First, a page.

Thursday, 13 November 2014

I shall lose my life for want of language

The Renaissance 

Just as the visual arts in Italy gave Europe a High Renaissance 1490 to 1530, so England produced a Language Flowering 1580 to 1625 during the reigns of Elizabeth I and James I. This period turned the remnants of Middle English into Early Modern English and the wordsmiths were fed hungrily and fed each other with a kaleidoscope of utterances as a result of:
  • the expansion of printing
  • the import from abroad of goods, ideas and foreign phrases
  • the agitations and traumas of the religious and parliamentary schisms

It was essential, as Warwick advises Henry IV, that
                             ....to gain the language
‘Tis needful that the most immodest word
Be looked upon and learn’t
Influences on Language in Jacobethan times

Shakespeare’s contemporaries
Hugh Craig in the Shakespeare Quarterly Spring 2011 reported admirable computer-based research on a good number of Shakespeare’s fellow writers to compare how many unique words they used. Guess what? Shakespeare didn’t come first! Does this diminish him? Not in my book. It just shows in what an extraordinary linguistic cauldron he was living. Shakespeare came SEVENTH!  After Webster, Dekker, Peele, Marlowe, Jonson and Greene. Shakespeare’s vocabulary numbers are often quoted as HIGHER simply because of the VOLUME of work he produced. But if you only count the average numbers of UNIQUE words, then Shakespeare is by no means top.
Marlowe, Webster, Dekker, Peele, Jonson and Greene
How crucial was a university education? (Not a lot!)
Not only that, but the snobs who deride Shakespeare’s authorship because he didn’t go to university should be flabbergasted to know that John Webster, the most linguistically able of the Jacobethan playwrights  didn’t go to university either. He was a coach-maker’s son. Ben Jonson, prisoner, mercenary and bricklayer as well as playwright, who teased Shakespeare about his classical learning, also never made it to university. Going to university (then and now) was no guarantee of linguistic ability, talent or common sense.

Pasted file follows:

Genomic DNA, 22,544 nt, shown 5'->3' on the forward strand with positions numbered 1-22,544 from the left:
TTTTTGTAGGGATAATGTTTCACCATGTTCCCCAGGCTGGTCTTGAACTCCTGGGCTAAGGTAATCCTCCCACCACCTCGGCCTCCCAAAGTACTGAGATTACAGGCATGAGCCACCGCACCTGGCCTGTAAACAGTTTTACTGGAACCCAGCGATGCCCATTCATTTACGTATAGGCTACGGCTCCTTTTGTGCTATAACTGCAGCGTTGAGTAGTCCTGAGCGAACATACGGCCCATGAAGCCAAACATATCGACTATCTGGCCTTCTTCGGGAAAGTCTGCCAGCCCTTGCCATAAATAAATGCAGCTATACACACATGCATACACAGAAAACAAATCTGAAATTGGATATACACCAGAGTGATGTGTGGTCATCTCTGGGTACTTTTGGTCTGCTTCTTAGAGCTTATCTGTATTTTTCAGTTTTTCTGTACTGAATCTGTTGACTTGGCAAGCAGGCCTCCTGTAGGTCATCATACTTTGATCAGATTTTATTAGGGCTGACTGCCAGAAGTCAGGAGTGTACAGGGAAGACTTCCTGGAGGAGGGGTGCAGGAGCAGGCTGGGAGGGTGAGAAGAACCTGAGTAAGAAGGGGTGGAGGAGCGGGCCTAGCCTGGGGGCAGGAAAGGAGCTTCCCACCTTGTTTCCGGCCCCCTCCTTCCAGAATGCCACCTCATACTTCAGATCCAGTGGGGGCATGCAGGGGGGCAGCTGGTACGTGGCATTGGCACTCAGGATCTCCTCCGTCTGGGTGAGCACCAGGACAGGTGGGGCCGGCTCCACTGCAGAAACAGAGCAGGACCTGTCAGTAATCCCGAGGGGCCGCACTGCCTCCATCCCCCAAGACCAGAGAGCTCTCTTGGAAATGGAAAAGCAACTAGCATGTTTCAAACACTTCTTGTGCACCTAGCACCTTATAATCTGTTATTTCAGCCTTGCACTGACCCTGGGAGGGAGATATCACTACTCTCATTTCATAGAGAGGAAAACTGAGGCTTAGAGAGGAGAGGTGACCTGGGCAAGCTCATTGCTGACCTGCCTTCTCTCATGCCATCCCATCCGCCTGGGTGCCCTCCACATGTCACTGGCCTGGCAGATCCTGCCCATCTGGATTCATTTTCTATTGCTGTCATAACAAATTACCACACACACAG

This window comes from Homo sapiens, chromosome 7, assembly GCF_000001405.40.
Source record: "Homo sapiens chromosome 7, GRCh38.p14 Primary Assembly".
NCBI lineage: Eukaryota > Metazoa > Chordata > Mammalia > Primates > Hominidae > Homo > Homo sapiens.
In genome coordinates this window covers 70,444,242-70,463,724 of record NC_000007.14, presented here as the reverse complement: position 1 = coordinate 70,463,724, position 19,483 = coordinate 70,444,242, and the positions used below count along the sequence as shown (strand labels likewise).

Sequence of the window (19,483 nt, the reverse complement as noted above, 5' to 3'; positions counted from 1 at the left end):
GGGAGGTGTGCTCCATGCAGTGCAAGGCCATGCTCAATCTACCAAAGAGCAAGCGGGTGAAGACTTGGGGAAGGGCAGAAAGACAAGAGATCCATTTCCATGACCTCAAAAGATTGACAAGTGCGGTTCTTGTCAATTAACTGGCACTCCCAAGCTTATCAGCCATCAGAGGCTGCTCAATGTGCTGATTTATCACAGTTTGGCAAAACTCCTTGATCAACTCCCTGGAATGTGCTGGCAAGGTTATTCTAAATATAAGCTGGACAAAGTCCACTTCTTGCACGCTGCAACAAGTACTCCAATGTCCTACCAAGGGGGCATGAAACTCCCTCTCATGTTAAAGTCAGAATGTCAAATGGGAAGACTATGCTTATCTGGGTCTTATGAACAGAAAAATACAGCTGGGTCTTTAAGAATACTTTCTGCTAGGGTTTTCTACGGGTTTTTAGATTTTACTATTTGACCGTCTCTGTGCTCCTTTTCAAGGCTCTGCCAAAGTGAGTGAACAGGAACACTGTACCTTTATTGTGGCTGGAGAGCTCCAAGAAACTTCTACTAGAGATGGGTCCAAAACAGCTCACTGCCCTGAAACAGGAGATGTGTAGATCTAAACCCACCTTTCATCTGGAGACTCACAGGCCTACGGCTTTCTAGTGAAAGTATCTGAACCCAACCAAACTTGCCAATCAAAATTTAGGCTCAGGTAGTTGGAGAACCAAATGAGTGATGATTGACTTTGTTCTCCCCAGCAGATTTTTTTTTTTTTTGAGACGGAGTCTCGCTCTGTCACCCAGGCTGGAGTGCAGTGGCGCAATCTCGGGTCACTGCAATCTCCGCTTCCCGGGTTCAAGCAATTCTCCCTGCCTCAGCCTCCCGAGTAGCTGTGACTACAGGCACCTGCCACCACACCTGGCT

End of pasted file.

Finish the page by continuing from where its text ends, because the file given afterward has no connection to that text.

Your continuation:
Commemorative stamps: Tennant, Sher, Oyelowo, Scofield, Kestleman, Annis, McKellen
Greater than the sum
Aristotle’s Metphysica contains the concept that the Whole is Greater than the Sum of its Parts. That’s the way I feel about Shakespeare. Knowing that he didn’t go to university, knowing that he suffered family tragedy, knowing that he got tangled up in financial disputes, knowing that he nicked a lot of his material, knowing that some bits of his work are vulgar or rubbish, knowing that he didn’t use as many unique words as six other writers at the time – all these factors make him more culpably human. Or should I say admirably human? Or vulnerably human? Or disgustingly human? Or splendidly human? Or just human? His soundscapes and landscapes seduce me and inspire me. Because if nothing else his work shows the many sides of everything it is to be human.
He was “not of an age but for all time!”
Ben Jonson’s words (in the subheading above) in the Preface to the First Folio speak truth. Parolles in All's Well That Ends Well says “I shall lose my life for want of language.” I say I don’t know how my life would be without Master Shakespeare. After my family and friends, he is the greatest love of my life. Sad, maybe, but true.

Wednesday, 12 November 2014

Suit the action to the word

It’s not what you’ve GOT, it’s what you DO with it